50 Best Shows to Binge Watch on Netflix – November 2018
In the era of streaming television, no single platform has offered an easier way to watch your favorite shows—including exclusive properties—than Netflix. There’s enough shows on Netflix that you’ll never be able to plow through all of them before something new comes out. In fact, Netflix has made it so easy to watch your favorite content, from crime dramas to stand-up comedy, that the internet entertainment company has invented a whole new term for television on its own: the binge watch. Whether you’re up until 2 in the morning streaming old seasons of Grey’s Anatomy, or you’re spending your weekend watching the newest Marvel superhero crime shows, Netflix has got you covered for all your entertainment.
But with so many shows streaming on the platform, what should you watch? In this time of peak TV, it’s harder than ever to determine the good from the great—and luckily, we’ve done that for you right here. So settle in for a day of laughing, crying, and keeping your eyes glued to the screen. These are 50 of our favorite streaming shows on Netflix, updated monthly with new suggestions and new shows. And let us know in the comments below about your favorite streaming sensation!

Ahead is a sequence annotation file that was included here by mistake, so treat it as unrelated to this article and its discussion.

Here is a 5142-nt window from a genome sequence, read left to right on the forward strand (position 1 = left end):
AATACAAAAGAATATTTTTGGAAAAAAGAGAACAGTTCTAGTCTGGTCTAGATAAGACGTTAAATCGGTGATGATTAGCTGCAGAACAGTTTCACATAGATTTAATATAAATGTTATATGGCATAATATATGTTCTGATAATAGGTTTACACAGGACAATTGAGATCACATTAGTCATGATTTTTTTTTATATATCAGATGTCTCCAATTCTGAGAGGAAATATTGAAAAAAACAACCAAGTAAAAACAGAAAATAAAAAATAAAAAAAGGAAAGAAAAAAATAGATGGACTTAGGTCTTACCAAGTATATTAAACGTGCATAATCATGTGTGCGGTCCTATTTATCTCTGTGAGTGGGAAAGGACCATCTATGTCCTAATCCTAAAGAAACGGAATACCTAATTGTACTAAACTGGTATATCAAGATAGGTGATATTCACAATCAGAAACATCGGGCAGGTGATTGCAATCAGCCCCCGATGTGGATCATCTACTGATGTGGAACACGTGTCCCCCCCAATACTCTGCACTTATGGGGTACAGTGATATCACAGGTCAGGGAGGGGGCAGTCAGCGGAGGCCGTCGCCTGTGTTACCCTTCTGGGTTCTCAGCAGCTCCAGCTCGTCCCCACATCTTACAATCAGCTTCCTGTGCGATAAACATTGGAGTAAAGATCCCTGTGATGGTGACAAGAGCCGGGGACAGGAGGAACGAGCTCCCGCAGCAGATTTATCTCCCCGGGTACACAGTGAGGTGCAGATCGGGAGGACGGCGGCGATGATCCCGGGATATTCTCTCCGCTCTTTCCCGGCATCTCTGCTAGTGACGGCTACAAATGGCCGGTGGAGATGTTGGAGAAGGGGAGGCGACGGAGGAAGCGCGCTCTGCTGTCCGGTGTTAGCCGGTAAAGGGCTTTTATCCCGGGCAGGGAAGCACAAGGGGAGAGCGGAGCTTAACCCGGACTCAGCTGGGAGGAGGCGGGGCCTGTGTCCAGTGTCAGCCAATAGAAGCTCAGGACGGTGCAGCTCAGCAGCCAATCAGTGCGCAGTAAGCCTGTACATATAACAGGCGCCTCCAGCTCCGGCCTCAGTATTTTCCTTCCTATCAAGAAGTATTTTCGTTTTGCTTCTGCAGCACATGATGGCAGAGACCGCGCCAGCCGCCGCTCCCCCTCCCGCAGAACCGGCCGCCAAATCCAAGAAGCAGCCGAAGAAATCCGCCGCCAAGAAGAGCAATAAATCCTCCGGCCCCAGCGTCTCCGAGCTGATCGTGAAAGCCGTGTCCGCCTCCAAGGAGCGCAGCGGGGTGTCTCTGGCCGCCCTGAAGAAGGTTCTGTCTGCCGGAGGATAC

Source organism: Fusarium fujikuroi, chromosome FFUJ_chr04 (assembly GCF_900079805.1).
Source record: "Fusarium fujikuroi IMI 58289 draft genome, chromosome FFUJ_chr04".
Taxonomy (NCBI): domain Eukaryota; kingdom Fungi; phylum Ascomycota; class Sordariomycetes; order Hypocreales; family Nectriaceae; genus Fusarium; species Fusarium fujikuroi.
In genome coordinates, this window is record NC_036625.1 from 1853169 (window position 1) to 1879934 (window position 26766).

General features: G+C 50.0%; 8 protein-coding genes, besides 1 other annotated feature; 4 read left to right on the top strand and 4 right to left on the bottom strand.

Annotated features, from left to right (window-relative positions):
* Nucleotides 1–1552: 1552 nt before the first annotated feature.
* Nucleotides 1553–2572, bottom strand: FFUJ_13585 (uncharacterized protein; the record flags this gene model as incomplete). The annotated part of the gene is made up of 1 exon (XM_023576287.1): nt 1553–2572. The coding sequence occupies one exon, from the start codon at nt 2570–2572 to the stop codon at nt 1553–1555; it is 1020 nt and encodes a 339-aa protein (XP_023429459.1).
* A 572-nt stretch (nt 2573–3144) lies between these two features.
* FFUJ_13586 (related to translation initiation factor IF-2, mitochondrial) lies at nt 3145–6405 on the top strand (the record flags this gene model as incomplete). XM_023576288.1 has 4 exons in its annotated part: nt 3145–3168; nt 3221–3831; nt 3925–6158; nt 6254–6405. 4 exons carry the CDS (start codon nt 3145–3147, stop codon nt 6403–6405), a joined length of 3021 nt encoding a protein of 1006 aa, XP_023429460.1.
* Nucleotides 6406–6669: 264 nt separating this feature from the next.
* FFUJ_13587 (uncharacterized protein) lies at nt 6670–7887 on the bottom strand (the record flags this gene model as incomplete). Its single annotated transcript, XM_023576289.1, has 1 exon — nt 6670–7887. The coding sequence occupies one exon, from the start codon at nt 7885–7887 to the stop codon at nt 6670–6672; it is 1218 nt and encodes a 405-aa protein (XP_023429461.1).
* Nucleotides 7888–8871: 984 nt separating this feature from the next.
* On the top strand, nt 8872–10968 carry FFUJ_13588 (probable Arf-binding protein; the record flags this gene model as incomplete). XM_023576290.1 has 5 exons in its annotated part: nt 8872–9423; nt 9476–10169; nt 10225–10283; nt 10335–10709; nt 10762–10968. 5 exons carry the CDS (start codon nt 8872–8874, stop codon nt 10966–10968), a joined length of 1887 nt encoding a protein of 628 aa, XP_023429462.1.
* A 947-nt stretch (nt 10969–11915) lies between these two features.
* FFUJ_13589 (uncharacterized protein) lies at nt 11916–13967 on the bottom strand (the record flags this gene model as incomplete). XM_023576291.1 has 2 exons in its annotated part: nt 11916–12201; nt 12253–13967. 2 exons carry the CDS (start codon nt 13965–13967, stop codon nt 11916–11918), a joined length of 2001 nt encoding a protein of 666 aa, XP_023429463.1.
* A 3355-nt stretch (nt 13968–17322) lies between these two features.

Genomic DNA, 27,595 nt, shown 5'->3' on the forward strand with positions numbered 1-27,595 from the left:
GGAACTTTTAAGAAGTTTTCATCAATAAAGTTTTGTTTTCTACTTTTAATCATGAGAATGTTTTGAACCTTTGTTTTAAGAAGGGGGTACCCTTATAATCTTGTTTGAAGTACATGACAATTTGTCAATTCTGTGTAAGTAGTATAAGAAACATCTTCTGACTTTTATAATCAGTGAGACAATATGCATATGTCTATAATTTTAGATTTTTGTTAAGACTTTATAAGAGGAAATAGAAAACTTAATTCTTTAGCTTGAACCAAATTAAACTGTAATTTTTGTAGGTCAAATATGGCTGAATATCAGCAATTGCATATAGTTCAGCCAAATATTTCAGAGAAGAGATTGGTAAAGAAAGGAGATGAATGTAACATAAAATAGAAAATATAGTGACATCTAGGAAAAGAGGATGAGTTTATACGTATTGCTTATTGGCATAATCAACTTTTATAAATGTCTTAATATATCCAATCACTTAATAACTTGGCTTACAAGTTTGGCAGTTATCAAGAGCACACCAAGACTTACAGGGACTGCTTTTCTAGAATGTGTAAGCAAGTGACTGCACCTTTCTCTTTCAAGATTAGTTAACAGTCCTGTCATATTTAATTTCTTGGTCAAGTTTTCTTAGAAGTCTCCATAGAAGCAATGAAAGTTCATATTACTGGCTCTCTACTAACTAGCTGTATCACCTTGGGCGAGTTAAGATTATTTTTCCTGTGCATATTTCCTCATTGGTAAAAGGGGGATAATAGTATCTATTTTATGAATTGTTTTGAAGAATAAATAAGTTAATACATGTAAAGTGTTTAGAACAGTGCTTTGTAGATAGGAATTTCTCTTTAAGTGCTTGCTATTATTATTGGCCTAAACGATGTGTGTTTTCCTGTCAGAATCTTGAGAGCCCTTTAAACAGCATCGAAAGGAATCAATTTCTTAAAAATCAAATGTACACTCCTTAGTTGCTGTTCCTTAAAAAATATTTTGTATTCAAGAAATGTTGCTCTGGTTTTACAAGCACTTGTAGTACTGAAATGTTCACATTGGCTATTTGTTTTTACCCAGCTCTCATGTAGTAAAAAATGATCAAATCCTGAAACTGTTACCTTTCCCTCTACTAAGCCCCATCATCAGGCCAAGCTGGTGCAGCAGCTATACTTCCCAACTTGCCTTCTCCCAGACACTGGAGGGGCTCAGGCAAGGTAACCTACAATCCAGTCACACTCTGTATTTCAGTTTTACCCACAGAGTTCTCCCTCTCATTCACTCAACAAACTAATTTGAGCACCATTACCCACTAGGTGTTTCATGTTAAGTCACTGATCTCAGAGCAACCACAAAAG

Charlie Brooker might be best known as a presenter and broadcaster on British television, but Brooker is also the creator of one of the best science-fiction shows on television. A modern day Twilight Zone, Black Mirror first started airing in 2011 in Britain, but it wasn't until the series moved to Netflix in 2014 that it began to grow in popularity Stateside. The show, which recently premiered its fourth season, has now hit nineteen full episodes of varying length (ranging from a breezy 41 minutes to a full 89-minute, movie style film), each with different actors, writers, and plot that takes place in a not-so-distant future, exploring our paranoia, our modern society, and how the future of technology might lead us down terrifying paths. Most of the show isn't meant to be watched lightly, typically featuring a sense of cynicism and dark satire, but a few episodes—"San Junipero" in particular—highlight their happy endings in a way that subverts expectations. If you're a fan of science-fiction or anthology series, you'll fall in love with Black Mirror. A new season should premiere sometime before the end of this year.